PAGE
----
After a good night sleep, we awoke early to begin our journey to Lourdes, France. Our leaders of the day (LODs), Elizabeth and Henry, successfully led our group from Geneva, Switzerland to Lourdes, France via 3 different trains. The whole group was incredibly impressed with their ability to navigate foreign train stations with ease. The bar was set high for LODs going forward. The train day flowed with conversation and it was hard to believe that only two days ago we were total strangers. We arrived in Lourdes and scoped out a nearby kebab restaurant for some din. The group made a pact not to drink soda for the entire trip and not to shower (with soap) on our treks. We may get stinky but this group is hard core and wants the full backpacking experience! At moonup we listened to each other describe our dream jobs and cities to live in which gave us some insight on everyone’s passions. We slimmed down our packs a bit to head out on our first trekking section in the Pyrenees and hit the hay!
After fueling up with a nice “breadfast” of croissants and baguettes, we headed out for Col de Tentes where we were to begin our trek. We made a pit stop in Luz to discuss our route with some mountain guides and explore the local market. Will and Wes really dove into the local food scene and tried multiple types of cheese, meats and fruits. The drive to Col de Tentes was foggy at first until we arrived above the clouds able to see the beautiful views of the surrounding mountains speckled with wild flowers. We traversed over to the French-Spanish border at a pass called the Puerto de Bujaruelo. When we made it to the puerto, the wind was whipping and clouds rolled over us until we were completely enveloped in white. It was an eerie scene. After some flamenco dancing on the border, we descended into the Spanish Pyrenees.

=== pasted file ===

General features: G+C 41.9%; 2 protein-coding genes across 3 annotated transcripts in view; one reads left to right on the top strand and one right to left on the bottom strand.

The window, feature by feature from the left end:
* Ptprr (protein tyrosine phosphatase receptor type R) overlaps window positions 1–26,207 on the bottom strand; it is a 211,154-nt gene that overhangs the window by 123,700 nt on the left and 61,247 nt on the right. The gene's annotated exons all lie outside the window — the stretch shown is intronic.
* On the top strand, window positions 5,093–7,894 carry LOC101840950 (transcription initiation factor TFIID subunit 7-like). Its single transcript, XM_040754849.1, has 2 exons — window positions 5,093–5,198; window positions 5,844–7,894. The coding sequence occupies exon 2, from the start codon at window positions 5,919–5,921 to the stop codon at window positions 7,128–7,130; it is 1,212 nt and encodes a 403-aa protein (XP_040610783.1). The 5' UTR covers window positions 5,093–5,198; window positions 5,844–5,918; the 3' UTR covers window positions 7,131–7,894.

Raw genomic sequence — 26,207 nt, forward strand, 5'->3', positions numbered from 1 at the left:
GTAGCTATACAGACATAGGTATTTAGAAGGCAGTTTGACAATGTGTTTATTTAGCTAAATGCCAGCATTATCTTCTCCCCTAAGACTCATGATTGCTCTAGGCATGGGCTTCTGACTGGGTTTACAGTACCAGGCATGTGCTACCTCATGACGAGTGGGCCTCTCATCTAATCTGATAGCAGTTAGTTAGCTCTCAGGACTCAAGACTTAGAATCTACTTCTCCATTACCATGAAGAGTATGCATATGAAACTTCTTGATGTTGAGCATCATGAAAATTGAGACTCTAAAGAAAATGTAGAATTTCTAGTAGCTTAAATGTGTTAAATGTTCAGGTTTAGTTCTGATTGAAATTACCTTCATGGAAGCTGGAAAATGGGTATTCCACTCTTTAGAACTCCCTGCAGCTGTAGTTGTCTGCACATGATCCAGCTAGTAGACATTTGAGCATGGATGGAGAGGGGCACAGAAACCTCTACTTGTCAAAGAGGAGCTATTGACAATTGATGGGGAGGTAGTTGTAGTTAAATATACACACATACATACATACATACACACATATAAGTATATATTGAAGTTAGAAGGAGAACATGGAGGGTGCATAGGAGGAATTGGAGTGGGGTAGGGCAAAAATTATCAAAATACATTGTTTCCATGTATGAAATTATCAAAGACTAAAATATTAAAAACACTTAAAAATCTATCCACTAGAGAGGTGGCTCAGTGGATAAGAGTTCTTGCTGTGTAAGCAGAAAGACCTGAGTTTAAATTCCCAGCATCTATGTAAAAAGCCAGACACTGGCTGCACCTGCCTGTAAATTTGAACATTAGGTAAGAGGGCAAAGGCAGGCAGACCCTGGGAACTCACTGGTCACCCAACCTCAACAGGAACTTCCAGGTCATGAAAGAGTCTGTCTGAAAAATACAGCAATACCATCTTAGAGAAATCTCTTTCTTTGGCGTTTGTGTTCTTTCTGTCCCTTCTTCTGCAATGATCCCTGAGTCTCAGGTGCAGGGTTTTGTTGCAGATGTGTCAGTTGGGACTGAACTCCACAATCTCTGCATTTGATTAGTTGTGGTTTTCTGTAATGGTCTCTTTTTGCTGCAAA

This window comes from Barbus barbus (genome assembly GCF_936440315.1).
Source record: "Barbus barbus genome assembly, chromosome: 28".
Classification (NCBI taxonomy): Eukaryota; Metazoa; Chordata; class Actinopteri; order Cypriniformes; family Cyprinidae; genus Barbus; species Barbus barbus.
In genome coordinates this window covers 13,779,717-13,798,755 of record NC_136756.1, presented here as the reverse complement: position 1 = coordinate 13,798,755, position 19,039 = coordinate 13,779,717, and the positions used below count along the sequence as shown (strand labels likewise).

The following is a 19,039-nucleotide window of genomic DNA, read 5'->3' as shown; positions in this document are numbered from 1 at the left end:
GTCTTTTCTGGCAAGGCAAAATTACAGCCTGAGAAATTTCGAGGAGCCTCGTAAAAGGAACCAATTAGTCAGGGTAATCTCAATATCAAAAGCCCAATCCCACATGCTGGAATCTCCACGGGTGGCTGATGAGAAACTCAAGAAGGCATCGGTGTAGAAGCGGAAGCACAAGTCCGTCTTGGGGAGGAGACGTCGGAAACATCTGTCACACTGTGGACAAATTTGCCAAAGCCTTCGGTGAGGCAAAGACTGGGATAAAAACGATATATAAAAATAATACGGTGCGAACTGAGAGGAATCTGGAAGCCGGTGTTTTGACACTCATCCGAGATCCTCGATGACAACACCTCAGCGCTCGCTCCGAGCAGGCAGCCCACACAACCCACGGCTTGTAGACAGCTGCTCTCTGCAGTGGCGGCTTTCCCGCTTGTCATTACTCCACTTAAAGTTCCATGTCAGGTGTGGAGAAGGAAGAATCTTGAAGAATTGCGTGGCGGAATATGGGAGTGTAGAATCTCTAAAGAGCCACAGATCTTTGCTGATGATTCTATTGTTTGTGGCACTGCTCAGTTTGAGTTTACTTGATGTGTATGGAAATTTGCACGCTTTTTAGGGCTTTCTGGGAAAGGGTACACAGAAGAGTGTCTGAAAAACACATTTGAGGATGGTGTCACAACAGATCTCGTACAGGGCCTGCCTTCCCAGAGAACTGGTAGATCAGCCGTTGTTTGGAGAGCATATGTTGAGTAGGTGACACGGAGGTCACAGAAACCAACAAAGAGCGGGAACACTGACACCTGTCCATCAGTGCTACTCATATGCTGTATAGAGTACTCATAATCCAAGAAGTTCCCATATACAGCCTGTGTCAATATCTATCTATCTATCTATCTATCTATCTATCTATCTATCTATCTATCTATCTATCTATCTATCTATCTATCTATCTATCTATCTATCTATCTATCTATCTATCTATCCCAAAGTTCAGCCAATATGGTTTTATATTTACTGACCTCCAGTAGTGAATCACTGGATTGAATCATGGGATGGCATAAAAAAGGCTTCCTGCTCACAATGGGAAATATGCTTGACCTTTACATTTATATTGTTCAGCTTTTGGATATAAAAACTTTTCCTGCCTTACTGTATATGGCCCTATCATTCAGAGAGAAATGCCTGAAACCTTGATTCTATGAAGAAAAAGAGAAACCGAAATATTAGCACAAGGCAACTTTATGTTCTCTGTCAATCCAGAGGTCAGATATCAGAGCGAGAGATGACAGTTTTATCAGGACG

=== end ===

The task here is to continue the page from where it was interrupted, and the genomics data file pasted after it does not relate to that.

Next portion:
On our way down the San Nicolas Bujaruelo valley, we came out of the clouds as we zig-zagged down a long scree field. At the valley floor we met the river and stopped to enjoy a blast of cold air from the “air-conditioning cave” in the valley wall, and the lunch vittles we picked up in Lourdes. The river water was the bluest blue imaginable. It almost looked fake. But we were 99% sure it was real. After lunch we hopped back on the trail for a long steady downhill walk into Torla. Torla is a charming, ancient little mountain village nestled in the valley floor. Our dogs were barking on arrival and we were eager to rest those puppies. Tom took up the backpacker guitar and started to strum our soreness away. Dinner was a FEAST of good Spanish food. After dinner, Emma and George led Moonup and we discussed ways we wanted to progress as people on our trek. We slept heavily that night.